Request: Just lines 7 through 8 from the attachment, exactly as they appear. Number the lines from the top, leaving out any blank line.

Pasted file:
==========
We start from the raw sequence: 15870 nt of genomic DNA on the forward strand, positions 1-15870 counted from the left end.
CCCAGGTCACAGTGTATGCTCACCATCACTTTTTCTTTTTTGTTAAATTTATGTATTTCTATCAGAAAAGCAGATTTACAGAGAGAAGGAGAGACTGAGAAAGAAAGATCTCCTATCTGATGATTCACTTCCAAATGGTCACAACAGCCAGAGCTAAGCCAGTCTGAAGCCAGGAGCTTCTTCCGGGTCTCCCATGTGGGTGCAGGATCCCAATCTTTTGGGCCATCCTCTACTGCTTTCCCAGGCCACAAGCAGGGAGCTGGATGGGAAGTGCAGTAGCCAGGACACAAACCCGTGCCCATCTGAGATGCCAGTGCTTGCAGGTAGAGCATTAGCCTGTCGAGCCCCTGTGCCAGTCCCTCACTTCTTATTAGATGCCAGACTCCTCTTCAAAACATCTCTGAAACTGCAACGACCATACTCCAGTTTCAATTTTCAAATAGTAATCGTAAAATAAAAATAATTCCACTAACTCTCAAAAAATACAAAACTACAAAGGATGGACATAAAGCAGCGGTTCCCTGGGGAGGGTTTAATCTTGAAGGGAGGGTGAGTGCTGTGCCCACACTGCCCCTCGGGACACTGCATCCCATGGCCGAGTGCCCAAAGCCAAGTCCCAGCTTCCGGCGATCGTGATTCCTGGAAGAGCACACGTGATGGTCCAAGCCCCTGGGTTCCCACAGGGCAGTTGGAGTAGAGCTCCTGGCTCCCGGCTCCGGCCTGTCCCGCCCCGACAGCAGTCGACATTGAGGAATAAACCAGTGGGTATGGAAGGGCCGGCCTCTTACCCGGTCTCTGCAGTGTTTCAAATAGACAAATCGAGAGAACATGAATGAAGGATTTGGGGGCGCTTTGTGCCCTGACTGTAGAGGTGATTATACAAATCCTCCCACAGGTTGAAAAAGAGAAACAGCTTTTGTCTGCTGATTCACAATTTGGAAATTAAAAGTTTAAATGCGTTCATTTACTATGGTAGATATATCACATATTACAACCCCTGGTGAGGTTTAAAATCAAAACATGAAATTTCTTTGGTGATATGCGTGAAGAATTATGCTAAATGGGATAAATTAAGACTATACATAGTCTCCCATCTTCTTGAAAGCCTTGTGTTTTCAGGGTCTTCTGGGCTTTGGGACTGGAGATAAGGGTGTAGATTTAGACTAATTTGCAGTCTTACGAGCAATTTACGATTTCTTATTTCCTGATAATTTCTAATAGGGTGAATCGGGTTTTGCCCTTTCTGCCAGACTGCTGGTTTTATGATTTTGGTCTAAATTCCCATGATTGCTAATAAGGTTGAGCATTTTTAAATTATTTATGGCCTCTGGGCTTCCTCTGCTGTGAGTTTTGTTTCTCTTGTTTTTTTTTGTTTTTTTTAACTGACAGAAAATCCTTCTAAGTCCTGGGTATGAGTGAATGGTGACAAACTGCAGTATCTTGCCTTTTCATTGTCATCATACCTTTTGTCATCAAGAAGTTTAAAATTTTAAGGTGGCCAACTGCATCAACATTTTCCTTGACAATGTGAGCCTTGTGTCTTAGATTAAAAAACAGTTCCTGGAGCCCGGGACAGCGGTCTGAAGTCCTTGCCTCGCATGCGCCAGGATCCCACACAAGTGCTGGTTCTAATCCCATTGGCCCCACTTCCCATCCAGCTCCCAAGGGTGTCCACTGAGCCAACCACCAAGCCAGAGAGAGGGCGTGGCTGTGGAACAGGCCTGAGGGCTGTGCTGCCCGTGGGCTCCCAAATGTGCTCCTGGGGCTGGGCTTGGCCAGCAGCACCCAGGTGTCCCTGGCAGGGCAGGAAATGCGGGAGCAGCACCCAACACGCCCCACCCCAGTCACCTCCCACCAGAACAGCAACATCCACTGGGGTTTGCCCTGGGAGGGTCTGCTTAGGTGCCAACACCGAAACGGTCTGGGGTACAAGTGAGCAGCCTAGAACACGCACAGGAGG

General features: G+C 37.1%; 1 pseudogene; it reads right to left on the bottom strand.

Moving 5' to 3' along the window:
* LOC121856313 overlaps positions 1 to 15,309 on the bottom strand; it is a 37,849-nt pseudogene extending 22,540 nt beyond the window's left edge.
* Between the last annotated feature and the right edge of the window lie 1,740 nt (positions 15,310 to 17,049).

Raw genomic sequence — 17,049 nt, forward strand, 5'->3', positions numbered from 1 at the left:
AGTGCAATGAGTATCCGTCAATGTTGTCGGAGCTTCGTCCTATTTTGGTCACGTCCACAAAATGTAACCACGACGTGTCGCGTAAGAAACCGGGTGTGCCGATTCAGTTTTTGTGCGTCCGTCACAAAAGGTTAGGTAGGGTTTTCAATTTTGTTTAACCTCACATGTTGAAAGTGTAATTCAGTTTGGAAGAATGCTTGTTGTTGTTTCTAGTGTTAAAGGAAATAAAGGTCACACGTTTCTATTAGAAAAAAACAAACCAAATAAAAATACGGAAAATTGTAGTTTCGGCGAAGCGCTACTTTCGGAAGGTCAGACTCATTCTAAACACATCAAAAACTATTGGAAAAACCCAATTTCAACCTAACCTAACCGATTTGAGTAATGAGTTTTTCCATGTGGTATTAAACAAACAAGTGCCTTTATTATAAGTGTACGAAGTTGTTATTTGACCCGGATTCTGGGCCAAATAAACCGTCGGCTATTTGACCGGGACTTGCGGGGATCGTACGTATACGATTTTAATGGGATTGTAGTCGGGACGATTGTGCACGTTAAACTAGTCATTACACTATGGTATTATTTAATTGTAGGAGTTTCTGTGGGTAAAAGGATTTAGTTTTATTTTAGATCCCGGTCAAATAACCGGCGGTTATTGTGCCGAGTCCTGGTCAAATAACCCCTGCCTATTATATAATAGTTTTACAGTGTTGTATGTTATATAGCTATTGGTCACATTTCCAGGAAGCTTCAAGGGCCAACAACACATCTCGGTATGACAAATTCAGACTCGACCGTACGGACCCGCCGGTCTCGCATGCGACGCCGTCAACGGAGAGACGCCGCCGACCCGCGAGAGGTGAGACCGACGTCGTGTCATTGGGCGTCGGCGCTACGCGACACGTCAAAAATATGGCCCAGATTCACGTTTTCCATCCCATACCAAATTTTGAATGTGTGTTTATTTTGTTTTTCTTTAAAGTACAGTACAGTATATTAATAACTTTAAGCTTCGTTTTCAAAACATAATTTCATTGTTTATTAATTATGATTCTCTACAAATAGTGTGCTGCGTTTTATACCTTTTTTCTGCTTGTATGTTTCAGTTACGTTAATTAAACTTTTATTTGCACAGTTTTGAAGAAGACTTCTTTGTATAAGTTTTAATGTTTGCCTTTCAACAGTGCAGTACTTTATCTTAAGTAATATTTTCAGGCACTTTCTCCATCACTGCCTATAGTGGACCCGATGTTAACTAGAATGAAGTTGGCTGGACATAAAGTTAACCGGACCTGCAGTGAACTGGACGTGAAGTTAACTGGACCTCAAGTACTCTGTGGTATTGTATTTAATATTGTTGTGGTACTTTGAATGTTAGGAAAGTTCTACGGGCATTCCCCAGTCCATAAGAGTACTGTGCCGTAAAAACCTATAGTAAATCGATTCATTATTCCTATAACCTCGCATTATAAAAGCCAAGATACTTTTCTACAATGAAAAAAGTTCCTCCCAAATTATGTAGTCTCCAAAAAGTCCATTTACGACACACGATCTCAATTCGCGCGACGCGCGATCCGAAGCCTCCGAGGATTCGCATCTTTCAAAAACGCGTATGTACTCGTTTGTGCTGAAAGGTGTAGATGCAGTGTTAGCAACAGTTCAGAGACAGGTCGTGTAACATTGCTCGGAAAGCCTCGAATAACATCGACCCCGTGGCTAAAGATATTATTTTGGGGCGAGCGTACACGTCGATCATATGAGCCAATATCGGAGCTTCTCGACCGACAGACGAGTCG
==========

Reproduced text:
Raw genomic sequence — 17,049 nt, forward strand, 5'->3', positions numbered from 1 at the left:
AGTGCAATGAGTATCCGTCAATGTTGTCGGAGCTTCGTCCTATTTTGGTCACGTCCACAAAATGTAACCACGACGTGTCGCGTAAGAAACCGGGTGTGCCGATTCAGTTTTTGTGCGTCCGTCACAAAAGGTTAGGTAGGGTTTTCAATTTTGTTTAACCTCACATGTTGAAAGTGTAATTCAGTTTGGAAGAATGCTTGTTGTTGTTTCTAGTGTTAAAGGAAATAAAGGTCACACGTTTCTATTAGAAAAAAACAAACCAAATAAAAATACGGAAAATTGTAGTTTCGGCGAAGCGCTACTTTCGGAAGGTCAGACTCATTCTAAACACATCAAAAACTATTGGAAAAACCCAATTTCAACCTAACCTAACCGATTTGAGTAATGAGTTTTTCCATGTGGTATTAAACAAACAAGTGCCTTTATTATAAGTGTACGAAGTTGTTATTTGACCCGGATTCTGGGCCAAATAAACCGTCGGCTATTTGACCGGGACTTGCGGGGATCGTACGTATACGATTTTAATGGGATTGTAGTCGGGACGATTGTGCACGTTAAACTAGTCATTACACTATGGTATTATTTAATTGTAGGAGTTTCTGTGGGTAAAAGGATTTAGTTTTATTTTAGATCCCGGTCAAATAACCGGCGGTTATTGTGCCGAGTCCTGGTCAAATAACCCCTGCCTATTATATAATAGTTTTACAGTGTTGTATGTTATATAGCTATTGGTCACATTTCCAGGAAGCTTCAAGGGCCAACAACACATCTCGGTATGACAAATTCAGACTCGACCGTACGGACCCGCCGGTCTCGCATGCGACGCCGTCAACGGAGAGACGCCGCCGACCCGCGAGAGGTGAGACCGACGTCGTGTCATTGGGCGTCGGCGCTACGCGACACGTCAAAAATATGGCCCAGATTCACGTTTTCCATCCCATACCAAATTTTGAATGTGTGTTTATTTTGTTTTTCTTTAAAGTACAGTACAGTATATTAATAACTTTAAGCTTCGTTTTCAAAACATAATTTCATTGTTTATTAATTATGATTCTCTACAAATAGTGTGCTGCGTTTTATACCTTTTTTCTGCTTGTATGTTTCAGTTACGTTAATTAAACTTTTATTTGCACAGTTTTGAAGAAGACTTCTTTGTATAAGTTTTAATGTTTGCCTTTCAACAGTGCAGTACTTTATCTTAAGTAATATTTTCAGGCACTTTCTCCATCACTGCCTATAGTGGACCCGATGTTAACTAGAATGAAGTTGGCTGGACATAAAGTTAACCGGACCTGCAGTGAACTGGACGTGAAGTTAACTGGACCTCAAGTACTCTGTGGTATTGTATTTAATATTGTTGTGGTACTTTGAATGTTAGGAAAGTTCTACGGGCATTCCCCAGTCCATAAGAGTACTGTGCCGTAAAAACCTATAGTAAATCGATTCATTATTCCTATAACCTCGCATTATAAAAGCCAAGATACTTTTCTACAATGAAAAAAGTTCCTCCCAAATTATGTAGTCTCCAAAAAGTCCATTTACGACACACGATCTCAATTCGCGCGACGCGCGATCCGAAGCCTCCGAGGATTCGCATCTTTCAAAAACGCGTATGTACTCGTTTGTGCTGAAAGGTGTAGATGCAGTGTTAGCAACAGTTCAGAGACAGGTCGTGTAACATTGCTCGGAAAGCCTCGAATAACATCGACCCCGTGGCTAAAGATATTATTTTGGGGCGAGCGTACACGTCGATCATATGAGCCAATATCGGAGCTTCTCGACCGACAGACGAGTCG